According to statistics from the National Highway Traffic Safety Administration (NHTSA), 2,597 people were killed in United States traffic accidents in December 2010. Impairment from marijuana use is unclear and there is little accurate data reflecting the number of marijuana-related auto accidents.
Georgia's Driving Under the Influence Laws are complex. Georgia DUI injury attorney Shane Smith can sort through the intermingled laws that potentially create complications in a DUI case.
According to a report in The New York Times approximately six percent of drivers tested positive for marijuana when stopped randomly on American highways in 2007. This figure has likely increased as more states have passed legislation legalizing medicinal and recreational marijuana use. Reports indicate that more drivers in Colorado are testing positive for marijuana after fatal accidents since recreational marijuana was legalized.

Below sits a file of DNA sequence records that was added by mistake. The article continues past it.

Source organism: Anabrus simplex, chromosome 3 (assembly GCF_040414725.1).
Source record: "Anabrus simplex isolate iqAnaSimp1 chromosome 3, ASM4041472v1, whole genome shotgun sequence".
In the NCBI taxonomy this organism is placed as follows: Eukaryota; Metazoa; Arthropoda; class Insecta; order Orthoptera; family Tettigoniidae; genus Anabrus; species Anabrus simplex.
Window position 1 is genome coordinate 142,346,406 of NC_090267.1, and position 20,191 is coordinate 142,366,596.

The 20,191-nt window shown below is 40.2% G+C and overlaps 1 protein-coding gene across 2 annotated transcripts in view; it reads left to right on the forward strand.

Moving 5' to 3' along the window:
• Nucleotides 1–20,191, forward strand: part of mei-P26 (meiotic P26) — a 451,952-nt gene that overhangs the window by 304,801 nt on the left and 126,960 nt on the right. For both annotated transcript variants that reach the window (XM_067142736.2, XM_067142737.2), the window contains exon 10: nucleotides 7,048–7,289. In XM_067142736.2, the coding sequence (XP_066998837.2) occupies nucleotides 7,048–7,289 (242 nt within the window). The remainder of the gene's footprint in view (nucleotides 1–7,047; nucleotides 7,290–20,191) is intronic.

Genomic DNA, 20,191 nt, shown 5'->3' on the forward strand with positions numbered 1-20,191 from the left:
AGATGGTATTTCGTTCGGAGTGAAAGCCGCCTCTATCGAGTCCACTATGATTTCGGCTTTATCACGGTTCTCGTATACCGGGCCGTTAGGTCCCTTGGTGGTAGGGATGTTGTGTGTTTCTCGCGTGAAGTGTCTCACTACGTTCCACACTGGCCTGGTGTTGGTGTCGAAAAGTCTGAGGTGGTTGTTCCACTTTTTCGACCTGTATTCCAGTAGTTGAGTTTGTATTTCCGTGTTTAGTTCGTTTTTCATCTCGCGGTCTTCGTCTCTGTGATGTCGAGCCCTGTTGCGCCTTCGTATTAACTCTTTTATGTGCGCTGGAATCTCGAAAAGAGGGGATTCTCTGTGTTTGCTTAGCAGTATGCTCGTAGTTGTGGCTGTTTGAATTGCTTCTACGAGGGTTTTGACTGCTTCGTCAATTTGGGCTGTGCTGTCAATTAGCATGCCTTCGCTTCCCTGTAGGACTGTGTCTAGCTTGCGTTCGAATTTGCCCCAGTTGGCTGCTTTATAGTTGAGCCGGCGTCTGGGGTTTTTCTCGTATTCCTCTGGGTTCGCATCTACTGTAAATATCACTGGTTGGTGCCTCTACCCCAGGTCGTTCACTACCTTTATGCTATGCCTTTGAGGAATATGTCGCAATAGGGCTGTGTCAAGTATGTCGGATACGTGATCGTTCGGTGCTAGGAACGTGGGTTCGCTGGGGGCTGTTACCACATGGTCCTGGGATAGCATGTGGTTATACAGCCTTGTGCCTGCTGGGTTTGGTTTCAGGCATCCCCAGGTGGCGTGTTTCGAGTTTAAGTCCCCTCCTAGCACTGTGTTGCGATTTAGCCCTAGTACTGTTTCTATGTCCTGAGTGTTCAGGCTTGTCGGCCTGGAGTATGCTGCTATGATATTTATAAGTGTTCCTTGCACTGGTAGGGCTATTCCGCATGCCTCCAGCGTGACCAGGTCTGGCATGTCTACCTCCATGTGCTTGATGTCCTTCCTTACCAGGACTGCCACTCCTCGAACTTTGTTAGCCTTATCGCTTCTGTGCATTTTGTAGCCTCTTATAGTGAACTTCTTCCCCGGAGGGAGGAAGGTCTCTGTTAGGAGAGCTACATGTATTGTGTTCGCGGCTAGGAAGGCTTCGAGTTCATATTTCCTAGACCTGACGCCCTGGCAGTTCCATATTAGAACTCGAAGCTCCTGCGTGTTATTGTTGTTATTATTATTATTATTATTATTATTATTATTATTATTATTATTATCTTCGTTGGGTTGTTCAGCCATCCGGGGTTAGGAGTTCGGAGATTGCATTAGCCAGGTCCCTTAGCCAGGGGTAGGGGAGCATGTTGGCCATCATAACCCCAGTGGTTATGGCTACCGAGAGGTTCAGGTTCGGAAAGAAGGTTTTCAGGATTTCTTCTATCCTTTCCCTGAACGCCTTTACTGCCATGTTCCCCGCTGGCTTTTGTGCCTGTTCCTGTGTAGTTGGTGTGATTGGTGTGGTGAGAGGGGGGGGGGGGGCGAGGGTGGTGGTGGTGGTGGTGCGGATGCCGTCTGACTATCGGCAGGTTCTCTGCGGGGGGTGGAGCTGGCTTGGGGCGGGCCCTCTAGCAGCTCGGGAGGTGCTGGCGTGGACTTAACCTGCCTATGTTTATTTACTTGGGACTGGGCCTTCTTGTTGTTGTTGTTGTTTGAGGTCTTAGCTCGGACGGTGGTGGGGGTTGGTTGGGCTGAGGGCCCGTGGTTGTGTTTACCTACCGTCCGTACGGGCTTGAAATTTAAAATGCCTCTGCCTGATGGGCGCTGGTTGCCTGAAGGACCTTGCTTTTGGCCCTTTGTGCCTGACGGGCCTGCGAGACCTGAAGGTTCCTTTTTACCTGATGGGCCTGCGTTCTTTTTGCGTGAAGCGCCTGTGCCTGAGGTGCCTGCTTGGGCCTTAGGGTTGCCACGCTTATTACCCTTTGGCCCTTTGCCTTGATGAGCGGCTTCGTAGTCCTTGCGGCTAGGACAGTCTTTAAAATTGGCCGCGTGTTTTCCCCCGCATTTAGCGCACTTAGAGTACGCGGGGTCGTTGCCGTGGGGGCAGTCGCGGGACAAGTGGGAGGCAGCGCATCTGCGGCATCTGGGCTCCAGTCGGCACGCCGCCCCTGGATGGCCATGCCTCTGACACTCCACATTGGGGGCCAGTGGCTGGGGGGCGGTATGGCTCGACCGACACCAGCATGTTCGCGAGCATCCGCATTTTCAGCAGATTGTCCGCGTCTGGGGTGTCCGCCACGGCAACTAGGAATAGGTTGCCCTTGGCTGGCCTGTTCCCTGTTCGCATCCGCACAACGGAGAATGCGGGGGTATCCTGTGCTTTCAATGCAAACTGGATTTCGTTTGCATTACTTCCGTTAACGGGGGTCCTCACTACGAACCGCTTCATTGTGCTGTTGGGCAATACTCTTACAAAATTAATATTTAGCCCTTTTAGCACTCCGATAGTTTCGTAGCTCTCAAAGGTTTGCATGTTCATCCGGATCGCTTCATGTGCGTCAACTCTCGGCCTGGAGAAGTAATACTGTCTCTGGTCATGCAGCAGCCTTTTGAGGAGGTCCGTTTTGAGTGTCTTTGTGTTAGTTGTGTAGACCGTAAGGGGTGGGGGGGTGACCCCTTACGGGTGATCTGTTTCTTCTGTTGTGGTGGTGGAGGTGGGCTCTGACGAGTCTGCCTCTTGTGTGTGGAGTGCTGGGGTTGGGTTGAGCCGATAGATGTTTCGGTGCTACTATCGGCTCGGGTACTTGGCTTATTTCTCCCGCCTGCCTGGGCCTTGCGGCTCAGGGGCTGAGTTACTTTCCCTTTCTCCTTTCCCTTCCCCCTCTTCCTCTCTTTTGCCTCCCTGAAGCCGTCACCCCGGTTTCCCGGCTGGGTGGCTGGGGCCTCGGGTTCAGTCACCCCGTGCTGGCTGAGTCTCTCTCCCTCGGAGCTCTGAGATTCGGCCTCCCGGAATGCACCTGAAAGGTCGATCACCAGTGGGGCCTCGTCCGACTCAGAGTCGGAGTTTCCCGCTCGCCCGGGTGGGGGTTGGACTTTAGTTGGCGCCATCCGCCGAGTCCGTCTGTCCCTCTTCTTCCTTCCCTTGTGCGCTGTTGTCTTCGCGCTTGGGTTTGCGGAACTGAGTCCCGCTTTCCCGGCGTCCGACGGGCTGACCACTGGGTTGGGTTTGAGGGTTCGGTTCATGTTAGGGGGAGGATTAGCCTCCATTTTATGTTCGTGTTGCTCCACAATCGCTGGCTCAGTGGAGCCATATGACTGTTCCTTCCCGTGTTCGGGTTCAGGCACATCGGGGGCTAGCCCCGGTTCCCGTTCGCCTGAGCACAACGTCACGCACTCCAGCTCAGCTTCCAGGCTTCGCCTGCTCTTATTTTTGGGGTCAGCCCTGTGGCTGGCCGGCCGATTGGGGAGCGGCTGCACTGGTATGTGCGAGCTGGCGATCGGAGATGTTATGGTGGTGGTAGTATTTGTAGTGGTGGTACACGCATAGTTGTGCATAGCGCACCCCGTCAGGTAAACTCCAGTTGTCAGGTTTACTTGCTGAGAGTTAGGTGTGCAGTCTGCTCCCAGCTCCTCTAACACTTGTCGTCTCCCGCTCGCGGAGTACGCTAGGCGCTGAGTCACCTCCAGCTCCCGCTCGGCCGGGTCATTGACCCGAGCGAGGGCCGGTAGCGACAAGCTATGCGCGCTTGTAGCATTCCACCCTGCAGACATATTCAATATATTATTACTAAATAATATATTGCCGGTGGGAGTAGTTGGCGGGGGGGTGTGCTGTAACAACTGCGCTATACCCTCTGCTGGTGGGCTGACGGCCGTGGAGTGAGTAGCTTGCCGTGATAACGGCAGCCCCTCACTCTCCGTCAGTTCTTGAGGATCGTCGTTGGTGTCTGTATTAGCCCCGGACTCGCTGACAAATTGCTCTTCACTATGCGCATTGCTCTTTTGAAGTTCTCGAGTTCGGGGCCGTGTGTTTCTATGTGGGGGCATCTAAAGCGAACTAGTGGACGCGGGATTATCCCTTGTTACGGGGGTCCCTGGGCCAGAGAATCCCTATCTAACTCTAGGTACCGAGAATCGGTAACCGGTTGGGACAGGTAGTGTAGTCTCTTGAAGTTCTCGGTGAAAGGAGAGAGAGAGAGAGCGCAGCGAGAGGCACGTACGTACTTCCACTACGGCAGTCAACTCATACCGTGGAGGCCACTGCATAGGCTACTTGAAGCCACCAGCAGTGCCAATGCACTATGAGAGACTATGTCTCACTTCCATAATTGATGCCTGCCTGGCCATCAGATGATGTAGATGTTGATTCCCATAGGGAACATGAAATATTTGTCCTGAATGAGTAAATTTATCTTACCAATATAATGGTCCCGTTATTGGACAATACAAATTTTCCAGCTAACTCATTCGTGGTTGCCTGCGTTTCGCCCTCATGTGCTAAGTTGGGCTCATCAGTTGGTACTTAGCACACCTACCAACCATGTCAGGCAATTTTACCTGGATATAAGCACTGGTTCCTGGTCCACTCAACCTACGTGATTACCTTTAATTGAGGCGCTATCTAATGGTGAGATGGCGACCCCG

The Journal of the American Medical Association reports that marijuana impacts a driver's judgment. It estimated that a driver with any measurable amount of THC in the blood stream has twice the risk of being in an accident than a sober driver.
As Georgia legislators look to introduce measures that would legalize marijuana for medicinal purposes, there have been few public discussions about measures to regulate driving while under the influence of marijuana.
If you have questions about Georgia DUI laws, get the answers in Clayton County DUI injury attorney Shane Smith's book, I Was Hit By a Drunk Driver: What Do I Do Next? Contact Shane Smith Law to schedule a free legal consultation.